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Selling Coins Trickier than Buying

By Bruce Frohman

Many coin collectors buy coins for years from dealers and fellow collectors before they sell a single coin. How many times have you met a collector who proudly proclaims, “I never sell anything”?

In the acquisition phase of collecting, many collectors give no thought to future resale by themselves or their heirs.  They whimsically accumulate an incredible array of material of various quality and value. Making purchases is very easy and pleasant, so the assumption is that selling should be equally simple. But selling coins is an entirely different side of the hobby because work is involved to find buyers.

Many collectors think that they can go to one dealer and he will cut them one big check. If one is willing to accept the bottom dollar for his accumulation, that is true. A coin dealer will often buy everything if he can pay his price.

The problem of selling comes when the collector values his accumulation higher than the dealer. Then, no deal will transpire. The collector will then start seeking other dealers for a better offer. If he does not get one, the collector will seek more and more dealers for offers until he suddenly realizes that he is asking too much.

Many collectors have a policy of never taking a loss on the sale of a coin. Those who bought via telemarketers may find that the policy will keep them from ever selling their coins.

Collectors erroneously assume that all coins appreciate in time. Clad proof sets and other modern issues have disproved that theory. Rather than accept a dealer’s offer, the collector may sense a low-ball and consider the offer a personal insult rather than see it as a business decision.

I Don’t Want Your Coins at Any Price

The biggest shock to a collector comes after a dealer outright rejects the coins offered for sale. The collector thinks that all dealers want to buy all coins so that they have merchandise to re-sell at a profit. But the business decision is not that simple.

Many dealers have piles of coins in inventory that just sit dormant. No one wants to buy the coins, so they just sit. Or the coins are held in case a customer comes along. Dealers need cash flow and cannot afford coins that don’t sell.

A collector who offers a common coin that a dealer already has in inventory may be rebuffed, just like a collector who rejects a date he does not need.

Coin dealers need cash to operate. If a collector makes an offering right after the dealer spent all his cash, the dealer may reject the offer without specifying his real reason. What business person wants to admit he is broke?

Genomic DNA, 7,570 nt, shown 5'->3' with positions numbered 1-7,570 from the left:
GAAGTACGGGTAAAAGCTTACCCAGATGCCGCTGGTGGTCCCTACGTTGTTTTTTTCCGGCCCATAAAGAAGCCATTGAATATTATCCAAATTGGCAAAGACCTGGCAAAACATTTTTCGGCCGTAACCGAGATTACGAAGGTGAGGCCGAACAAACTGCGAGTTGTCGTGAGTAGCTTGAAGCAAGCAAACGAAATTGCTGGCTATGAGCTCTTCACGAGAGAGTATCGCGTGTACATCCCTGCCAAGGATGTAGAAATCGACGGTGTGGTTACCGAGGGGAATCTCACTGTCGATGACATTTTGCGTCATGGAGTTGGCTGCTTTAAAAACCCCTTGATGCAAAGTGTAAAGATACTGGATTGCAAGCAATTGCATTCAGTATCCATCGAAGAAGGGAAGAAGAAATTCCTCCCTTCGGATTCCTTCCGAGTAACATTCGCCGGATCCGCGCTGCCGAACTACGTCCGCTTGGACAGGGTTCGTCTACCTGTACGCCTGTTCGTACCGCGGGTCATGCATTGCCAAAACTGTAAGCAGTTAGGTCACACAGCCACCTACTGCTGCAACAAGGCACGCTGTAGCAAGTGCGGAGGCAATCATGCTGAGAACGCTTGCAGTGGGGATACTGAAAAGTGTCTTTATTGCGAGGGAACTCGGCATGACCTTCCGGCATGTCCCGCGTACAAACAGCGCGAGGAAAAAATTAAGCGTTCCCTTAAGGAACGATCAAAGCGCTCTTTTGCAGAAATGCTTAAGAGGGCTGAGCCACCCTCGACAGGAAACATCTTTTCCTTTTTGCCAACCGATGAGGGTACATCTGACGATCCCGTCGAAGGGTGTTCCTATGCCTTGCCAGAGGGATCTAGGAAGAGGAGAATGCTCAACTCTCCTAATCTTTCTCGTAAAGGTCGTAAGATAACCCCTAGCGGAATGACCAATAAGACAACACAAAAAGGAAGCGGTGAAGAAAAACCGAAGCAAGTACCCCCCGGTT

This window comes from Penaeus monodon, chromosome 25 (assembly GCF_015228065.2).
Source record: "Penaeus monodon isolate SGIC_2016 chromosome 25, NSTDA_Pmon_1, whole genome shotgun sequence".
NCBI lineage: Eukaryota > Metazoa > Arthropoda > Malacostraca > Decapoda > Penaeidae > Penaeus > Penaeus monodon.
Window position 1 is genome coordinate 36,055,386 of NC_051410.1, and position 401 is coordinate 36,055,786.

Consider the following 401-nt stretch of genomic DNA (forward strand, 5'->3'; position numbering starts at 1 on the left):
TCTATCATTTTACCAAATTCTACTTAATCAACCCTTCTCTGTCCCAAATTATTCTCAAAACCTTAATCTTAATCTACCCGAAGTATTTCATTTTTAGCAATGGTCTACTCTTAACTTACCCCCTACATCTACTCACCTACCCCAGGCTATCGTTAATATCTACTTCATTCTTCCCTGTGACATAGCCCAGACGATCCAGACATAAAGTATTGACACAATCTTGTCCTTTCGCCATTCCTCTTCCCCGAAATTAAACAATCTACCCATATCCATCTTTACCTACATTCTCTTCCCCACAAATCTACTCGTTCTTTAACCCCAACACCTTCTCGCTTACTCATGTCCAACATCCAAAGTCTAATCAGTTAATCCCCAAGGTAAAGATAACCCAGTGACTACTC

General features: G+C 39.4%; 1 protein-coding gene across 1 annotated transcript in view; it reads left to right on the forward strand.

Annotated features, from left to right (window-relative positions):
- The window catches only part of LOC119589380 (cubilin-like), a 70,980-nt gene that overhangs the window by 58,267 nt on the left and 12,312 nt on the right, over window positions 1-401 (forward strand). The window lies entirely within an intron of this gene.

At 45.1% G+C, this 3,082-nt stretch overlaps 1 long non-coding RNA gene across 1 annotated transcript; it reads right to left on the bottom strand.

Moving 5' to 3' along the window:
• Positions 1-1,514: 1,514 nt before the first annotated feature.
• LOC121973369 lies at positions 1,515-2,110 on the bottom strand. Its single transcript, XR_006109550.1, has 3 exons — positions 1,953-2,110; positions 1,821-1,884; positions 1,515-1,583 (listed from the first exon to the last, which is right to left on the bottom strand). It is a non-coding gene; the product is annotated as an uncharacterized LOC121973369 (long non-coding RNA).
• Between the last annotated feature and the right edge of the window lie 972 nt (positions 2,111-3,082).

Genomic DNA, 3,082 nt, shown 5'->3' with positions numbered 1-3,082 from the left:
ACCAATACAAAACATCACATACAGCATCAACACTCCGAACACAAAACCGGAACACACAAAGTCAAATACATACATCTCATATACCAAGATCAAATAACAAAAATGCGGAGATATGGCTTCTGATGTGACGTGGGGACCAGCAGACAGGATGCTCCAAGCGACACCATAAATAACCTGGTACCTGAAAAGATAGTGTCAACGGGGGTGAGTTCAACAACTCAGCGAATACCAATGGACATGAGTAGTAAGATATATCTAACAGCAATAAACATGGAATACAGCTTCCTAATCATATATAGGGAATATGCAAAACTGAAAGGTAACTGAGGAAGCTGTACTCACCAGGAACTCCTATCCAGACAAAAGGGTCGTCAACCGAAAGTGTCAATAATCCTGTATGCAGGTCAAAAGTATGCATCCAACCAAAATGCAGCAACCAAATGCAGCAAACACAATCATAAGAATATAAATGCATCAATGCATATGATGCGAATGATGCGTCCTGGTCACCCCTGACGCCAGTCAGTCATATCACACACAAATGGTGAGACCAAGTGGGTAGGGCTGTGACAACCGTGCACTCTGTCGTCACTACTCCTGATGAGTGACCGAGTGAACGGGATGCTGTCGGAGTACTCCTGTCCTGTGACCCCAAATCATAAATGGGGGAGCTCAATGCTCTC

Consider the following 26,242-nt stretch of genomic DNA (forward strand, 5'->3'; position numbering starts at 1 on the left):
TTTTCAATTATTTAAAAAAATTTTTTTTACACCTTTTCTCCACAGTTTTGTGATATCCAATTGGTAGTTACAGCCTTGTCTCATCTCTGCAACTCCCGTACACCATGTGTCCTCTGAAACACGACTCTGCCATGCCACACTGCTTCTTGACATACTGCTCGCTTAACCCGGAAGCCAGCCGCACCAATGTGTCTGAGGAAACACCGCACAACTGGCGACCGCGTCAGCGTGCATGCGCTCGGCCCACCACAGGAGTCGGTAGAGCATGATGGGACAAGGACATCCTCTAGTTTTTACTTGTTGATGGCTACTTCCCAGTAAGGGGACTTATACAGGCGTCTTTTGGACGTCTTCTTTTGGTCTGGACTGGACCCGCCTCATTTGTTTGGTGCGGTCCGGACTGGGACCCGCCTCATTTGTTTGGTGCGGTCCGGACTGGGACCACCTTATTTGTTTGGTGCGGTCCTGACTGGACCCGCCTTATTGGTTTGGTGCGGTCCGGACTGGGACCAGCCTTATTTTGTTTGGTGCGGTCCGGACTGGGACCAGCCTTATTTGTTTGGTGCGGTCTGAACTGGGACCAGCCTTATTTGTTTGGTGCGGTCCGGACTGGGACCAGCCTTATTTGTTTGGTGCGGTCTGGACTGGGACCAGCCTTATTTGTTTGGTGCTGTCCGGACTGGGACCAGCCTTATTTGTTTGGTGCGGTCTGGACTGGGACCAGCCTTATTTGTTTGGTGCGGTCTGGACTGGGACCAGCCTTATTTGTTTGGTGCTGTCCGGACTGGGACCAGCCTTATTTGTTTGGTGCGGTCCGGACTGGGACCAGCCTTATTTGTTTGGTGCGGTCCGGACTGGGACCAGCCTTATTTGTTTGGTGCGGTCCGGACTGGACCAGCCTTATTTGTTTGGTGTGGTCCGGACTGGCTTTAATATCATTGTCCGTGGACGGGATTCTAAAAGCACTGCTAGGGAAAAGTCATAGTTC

Some collectors have material to sell that is not popular locally. For example, someone selling Canadian coins in central California may be hard-pressed to find a collector of Canadian coins. Dealers in central California may be equally hard-pressed. So, a seller of Canadian coins in central California may net a lower price from a dealer than if the seller travels to Michigan, where Canadian coins are very popular and easy to sell.

Collectors of clad proof coins are disappointed quite often. Many dealers won’t buy them because sets are big, bulky and of low value. The amount of paperwork necessary to track the inventory may not justify handling them beyond a small inventory for customer convenience. Many collectors who bought multiples each year often have more sets than most dealers can re-sell in a reasonable time period.

Some collectors think that cleaning or whizzing their coins will enhance value. Then when they go to sell, their coins are rejected. Those collectors who bought culls and cheap, low-grade pieces are often equally disappointed. A collector who asks far above what his coins are worth swiftly meets with rejection. Dealers are loathe to argue about grade or value. They know what they have to pay to continue earning a living, so intimating that a dealer does not know his business will quickly terminate negotiations, often before all the coins for sale have been inspected.

Collectors feel the same way about dealers. If all the coins in a case appear overpriced, the collector usually says nothing and moves to the next table or a different coin shop.

When it comes to selling coins, don’t take rejection personally. It can happen to anyone. That is the nature of the business.

 

This “Viewpoint” was written by Bruce Frohman, a hobbyist from Modesto, Calif.

To have your opinion considered for Viewpoint, email submissions to numismatics@aimmedia.com.

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